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Chlorpyrifos ruling getting another look

The Department of Justice (DOJ) recently decided to request a rehearing of a pesticide case before the 9th Circuit Court of Appeals. DOJ has asked for a panel rehearing and a rehearing en banc in a case in which the court directed the Environmental Protection Agency (EPA) to ban chlorpyrifos, a common and useful pesticide, within 60 days.

“USDA disagrees with the ruling ordering EPA to revoke tolerances and cancel registrations for chlorpyrifos. The decision appears to be based on a misunderstanding of both the available scientific information and EPA’s pesticide regulatory system. The U.S. Department of Agriculture (USDA) and other groups have pointed out significant flaws in the draft chlorpyrifos assessments on which the court based its opinion, and USDA supports EPA’s conclusion that the available scientific evidence does not indicate the need for a total ban on the use of chlorpyrifos. EPA should be allowed to continue its ongoing science-based and expert-led evaluation of chlorpyrifos, which is part of EPA’s registration review program that covers all pesticides,” said Sonny Perdue, U.S. Secretary of Agriculture. “The costs of an incorrect decision on chlorpyrifos are expected to be high and would cause serious impacts to American farmers working to feed, fuel, and clothe the United States and the world. This ruling, which would mean the sudden and total loss of chlorpyrifos, prevents farmers from using an effective and economical crop protection tool. Chlorpyrifos is used on well over 50 crops grown throughout the United States due to its efficacy and broad-spectrum activity across multiple pests. For some crops and target pests, chlorpyrifos is the only line of defense, with no viable alternatives.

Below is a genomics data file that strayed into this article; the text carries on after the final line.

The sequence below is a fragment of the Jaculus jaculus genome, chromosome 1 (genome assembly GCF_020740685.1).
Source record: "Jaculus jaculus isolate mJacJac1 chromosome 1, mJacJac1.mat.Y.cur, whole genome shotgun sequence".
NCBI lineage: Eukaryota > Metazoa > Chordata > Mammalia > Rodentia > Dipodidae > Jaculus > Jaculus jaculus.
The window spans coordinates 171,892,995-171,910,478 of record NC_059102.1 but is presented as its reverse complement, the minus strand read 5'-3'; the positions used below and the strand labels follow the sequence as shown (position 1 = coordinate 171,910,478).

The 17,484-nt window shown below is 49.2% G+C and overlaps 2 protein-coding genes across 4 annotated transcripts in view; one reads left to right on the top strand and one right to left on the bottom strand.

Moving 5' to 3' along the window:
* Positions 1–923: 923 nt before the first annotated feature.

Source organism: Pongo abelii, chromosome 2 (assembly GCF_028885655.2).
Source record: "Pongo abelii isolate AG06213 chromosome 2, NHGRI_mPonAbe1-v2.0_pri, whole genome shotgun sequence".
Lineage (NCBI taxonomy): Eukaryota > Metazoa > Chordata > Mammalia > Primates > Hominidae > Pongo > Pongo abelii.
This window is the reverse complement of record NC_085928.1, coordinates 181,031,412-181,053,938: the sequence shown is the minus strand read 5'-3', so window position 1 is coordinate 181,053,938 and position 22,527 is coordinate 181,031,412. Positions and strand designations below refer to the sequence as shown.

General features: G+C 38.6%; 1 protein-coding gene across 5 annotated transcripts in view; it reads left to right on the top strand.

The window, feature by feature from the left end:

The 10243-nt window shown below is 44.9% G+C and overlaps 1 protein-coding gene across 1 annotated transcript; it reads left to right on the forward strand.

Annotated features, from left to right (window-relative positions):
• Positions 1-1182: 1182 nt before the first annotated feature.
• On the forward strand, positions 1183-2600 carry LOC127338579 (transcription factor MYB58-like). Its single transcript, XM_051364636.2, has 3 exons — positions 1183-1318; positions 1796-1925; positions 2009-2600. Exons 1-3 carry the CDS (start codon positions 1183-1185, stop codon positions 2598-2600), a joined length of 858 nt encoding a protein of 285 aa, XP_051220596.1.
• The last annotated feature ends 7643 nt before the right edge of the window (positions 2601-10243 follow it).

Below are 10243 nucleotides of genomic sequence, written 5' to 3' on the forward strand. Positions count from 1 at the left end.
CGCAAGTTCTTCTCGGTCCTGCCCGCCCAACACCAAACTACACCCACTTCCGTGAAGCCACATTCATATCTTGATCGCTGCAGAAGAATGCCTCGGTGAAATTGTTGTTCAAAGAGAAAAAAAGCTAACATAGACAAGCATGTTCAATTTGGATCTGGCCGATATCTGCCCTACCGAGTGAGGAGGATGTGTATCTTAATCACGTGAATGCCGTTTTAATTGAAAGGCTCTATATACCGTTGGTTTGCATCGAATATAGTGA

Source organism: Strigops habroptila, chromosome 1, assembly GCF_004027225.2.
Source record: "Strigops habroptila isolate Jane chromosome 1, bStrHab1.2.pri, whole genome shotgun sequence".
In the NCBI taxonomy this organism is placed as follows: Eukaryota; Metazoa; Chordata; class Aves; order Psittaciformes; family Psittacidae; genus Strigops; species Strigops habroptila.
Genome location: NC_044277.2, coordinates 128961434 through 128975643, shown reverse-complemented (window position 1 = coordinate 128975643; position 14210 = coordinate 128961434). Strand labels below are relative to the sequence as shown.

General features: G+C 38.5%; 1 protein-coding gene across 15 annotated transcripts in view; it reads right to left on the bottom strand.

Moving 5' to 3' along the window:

“Chlorpyrifos helps farmers and consumers by improving production efficiency and contributing to public health and safety. The arbitrary, immediate, and total loss of this crop protection tool endangers agricultural industries and is expected to have wide economic impacts. Given the court’s incorrect assessment of the scientific evidence, we thank the Department of Justice for continuing to fight on behalf of American farmers and consumers in support of science-based regulatory oversight of crucial crop protection tools.”

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